It was shocking for many people to see gasoline prices plunge below $2.00 per gallon. Gasoline, a prime derivative of oil, had been riding a one-way ticket higher in price on the back of ever climbing oil prices.
Fears that the earth would soon run out of oil were widespread under the "peak oil" theory, causing tremendous fear that prices would never decline. Add in the never-ending Middle East tensions and a very bleak picture emerged that oil would never decline in price.
Well, things changed and they changed fast!
To the dismay and surprise of "peak oil" theorists, oil prices plunged during the financial crisis of 2008. It then rocketed higher and started trading in a tight range until the summer of 2014.
The real bear market in oil prices started in the summer of 2014. The advent and success of fracking in the United States created vast oversupply of oil resulting in a price collapse.
Unbelievable to many, the world was awash with black gold, sending prices plunging into the $20.00 per barrel area.
The plunging price party cannot last forever.
We strongly believe that the bottom is in for oil prices and now is the time to get long oil stocks.
Commodities move in cycles. Prices never move in one direction for long. After a nearly two-year downward price cycle, it is time for things to change.
Looking at the above weekly price chart, it is easy to see oil prices bouncing hard from the upper $20.00 per barrel zone, encountering some resistance just below the 50-day simple moving average then setting up for another assault on the moving average resistance level. This is a classic bullish technical pattern!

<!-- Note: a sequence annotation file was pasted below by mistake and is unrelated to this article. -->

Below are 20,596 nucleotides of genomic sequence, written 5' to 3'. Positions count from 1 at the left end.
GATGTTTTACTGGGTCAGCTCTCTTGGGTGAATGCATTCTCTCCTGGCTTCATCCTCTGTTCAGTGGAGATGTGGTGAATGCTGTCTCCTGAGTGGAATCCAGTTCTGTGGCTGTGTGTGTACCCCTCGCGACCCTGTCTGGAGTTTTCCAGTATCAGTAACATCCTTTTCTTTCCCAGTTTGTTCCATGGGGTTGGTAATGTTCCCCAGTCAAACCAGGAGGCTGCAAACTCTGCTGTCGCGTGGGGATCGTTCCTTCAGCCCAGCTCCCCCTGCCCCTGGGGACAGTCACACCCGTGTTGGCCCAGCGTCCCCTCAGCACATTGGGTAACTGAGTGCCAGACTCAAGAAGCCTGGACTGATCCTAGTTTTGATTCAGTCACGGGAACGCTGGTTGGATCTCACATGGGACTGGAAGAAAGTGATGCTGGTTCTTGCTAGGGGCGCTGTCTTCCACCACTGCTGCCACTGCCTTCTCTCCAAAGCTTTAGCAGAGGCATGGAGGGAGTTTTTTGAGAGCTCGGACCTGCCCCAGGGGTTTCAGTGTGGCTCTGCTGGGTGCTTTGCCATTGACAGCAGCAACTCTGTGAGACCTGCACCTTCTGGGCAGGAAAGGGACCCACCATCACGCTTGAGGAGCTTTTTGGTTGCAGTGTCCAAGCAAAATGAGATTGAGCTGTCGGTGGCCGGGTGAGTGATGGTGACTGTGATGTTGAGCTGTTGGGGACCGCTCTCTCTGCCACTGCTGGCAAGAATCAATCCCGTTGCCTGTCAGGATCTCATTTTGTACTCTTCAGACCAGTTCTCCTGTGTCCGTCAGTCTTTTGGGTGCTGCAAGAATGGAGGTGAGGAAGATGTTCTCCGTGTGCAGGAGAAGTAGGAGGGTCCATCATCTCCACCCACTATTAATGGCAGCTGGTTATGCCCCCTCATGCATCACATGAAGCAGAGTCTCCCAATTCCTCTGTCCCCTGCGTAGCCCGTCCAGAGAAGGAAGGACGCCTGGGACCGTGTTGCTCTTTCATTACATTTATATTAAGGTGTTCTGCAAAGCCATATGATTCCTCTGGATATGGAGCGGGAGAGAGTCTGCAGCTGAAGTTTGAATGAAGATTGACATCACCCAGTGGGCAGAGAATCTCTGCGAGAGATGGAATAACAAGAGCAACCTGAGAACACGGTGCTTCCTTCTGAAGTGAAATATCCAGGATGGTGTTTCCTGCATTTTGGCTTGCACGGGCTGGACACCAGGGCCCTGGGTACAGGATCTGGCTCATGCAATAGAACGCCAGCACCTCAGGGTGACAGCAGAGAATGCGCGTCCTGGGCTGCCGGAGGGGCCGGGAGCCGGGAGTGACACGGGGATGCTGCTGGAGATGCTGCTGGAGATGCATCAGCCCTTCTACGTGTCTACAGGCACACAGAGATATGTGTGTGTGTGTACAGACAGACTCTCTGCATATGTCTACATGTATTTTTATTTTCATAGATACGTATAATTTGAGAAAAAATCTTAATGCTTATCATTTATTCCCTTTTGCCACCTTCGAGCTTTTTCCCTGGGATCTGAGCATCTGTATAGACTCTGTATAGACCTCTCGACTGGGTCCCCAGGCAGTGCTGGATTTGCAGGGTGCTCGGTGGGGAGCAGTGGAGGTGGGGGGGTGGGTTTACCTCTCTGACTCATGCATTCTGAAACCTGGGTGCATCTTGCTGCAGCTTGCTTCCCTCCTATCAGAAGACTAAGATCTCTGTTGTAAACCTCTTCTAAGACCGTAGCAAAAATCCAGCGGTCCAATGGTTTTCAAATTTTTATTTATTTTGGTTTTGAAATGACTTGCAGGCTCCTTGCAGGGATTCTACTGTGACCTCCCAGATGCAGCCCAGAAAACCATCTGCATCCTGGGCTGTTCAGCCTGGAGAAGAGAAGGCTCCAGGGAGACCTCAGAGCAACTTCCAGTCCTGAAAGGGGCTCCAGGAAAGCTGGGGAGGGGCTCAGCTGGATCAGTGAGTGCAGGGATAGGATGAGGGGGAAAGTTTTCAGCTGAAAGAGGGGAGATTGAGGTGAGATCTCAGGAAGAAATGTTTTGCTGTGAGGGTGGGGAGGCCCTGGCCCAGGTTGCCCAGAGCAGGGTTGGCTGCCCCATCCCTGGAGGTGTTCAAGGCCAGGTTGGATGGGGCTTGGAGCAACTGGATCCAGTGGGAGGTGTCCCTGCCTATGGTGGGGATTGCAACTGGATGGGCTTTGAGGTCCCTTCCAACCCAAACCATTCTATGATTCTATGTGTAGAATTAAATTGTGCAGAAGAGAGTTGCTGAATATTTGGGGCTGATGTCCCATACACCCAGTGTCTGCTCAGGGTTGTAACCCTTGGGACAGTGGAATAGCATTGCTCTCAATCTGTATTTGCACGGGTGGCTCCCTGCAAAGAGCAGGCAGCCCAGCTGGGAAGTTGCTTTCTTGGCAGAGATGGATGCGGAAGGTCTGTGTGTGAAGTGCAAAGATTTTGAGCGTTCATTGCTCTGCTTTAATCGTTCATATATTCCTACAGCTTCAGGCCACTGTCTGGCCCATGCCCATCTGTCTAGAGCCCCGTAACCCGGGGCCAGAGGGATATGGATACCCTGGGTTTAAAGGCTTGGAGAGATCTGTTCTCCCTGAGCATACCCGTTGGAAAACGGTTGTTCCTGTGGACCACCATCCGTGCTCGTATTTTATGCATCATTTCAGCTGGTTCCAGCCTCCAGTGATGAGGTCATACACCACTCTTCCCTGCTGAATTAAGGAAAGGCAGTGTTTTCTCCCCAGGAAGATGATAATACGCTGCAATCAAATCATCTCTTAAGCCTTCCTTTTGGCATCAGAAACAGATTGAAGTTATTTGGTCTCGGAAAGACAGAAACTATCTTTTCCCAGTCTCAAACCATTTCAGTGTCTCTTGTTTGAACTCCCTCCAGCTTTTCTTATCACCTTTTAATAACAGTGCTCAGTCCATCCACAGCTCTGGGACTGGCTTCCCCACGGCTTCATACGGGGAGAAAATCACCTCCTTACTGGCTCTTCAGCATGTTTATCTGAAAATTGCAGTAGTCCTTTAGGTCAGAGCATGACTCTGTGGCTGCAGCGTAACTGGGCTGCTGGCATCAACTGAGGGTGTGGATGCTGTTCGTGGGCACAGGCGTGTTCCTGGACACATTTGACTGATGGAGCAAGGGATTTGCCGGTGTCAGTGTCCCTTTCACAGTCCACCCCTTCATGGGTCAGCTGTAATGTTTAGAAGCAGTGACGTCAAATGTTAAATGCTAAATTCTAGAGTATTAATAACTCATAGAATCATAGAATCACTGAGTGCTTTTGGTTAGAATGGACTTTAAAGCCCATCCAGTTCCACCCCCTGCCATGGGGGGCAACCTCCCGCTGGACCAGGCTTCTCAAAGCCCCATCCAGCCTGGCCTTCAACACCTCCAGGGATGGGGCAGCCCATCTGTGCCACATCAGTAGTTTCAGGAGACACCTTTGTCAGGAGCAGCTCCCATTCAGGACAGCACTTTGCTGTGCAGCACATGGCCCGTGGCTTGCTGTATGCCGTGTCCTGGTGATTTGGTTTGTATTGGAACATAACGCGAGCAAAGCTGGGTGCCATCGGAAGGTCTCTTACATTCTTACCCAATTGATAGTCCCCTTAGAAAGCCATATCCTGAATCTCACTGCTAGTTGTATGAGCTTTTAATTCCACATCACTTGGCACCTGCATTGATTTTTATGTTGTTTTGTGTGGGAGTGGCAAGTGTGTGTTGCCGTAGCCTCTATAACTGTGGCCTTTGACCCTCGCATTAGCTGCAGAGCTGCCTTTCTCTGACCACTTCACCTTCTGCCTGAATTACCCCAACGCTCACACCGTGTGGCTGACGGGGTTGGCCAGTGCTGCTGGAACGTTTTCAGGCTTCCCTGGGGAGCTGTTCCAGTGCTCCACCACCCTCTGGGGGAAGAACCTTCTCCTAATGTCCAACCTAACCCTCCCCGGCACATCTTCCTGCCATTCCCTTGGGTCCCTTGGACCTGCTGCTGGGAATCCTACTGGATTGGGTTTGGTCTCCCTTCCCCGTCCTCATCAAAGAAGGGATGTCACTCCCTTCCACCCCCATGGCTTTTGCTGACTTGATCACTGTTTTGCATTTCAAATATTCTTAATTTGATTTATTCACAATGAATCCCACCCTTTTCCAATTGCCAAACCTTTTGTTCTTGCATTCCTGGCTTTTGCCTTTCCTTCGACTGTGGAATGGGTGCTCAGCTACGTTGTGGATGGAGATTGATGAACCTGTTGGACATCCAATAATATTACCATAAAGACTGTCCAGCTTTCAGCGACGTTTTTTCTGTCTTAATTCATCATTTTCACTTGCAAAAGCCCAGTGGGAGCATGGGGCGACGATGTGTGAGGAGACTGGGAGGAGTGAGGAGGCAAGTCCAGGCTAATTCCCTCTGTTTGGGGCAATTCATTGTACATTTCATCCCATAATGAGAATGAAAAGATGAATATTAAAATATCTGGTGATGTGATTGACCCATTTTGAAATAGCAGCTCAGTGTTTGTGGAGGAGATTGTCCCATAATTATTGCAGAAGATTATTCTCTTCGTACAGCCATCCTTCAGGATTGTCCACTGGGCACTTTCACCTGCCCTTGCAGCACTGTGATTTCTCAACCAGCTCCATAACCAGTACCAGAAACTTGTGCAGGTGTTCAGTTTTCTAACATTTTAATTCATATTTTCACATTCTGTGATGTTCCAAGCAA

The fundamental case for the bottom being in for oil is even more compelling.
The Fiscal Times reports that Phil Flynn, senior energy analyst at The PRICE Futures Group, lays out a bullish case - and it doesn't just rest on crisis in the Middle East.
His argument that prices will rise after two down years starts with reasons that the global oil glut might be curtailed. For one thing, producers are pulling back in response to lower prices. "The Wall Street Journal is reporting that Tudor, Pickering & Holt, an energy-focused investment bank, has tallied 150 projects that have been delayed, resulting in an estimated 13 million barrels a day of oil production deferred indefinitely," Flynn wrote to clients on Thursday, noting that the crude that isn't flowing represents 15 percent of total global output.
Capital spending cuts as well as the normal rate of production decline is hitting the market," the analyst says.
And the added supply expected from Iran might not materialize, he adds. The U.S. is now considering imposing more sanctions on Iran, which could spell trouble for the return of Iran's oil to the market - though tensions with Saudi Arabia could also mean that the two countries won't work in concert to limit production.
Flynn argues that, when Iran does eventually re-enter the market, there will be questions as to how much oil it can produce consistently given a lack of investment in its oil fields. On top of that, he doesn't believe that Saudi Arabia is going to produce much more oil next year than it has this year. "They say they'll add more, but how much more can they? How much more could they add?" Flynn says.
Also, production from other OPEC countries might fall. Producers in Venezuela, Mexico, Algeria and Nigeria are postponing projects that are necessary to reverse the natural depletion of oil fields and even though production is improving in Libya, Flynn questions how sustainable it is due to the volatile political situation there.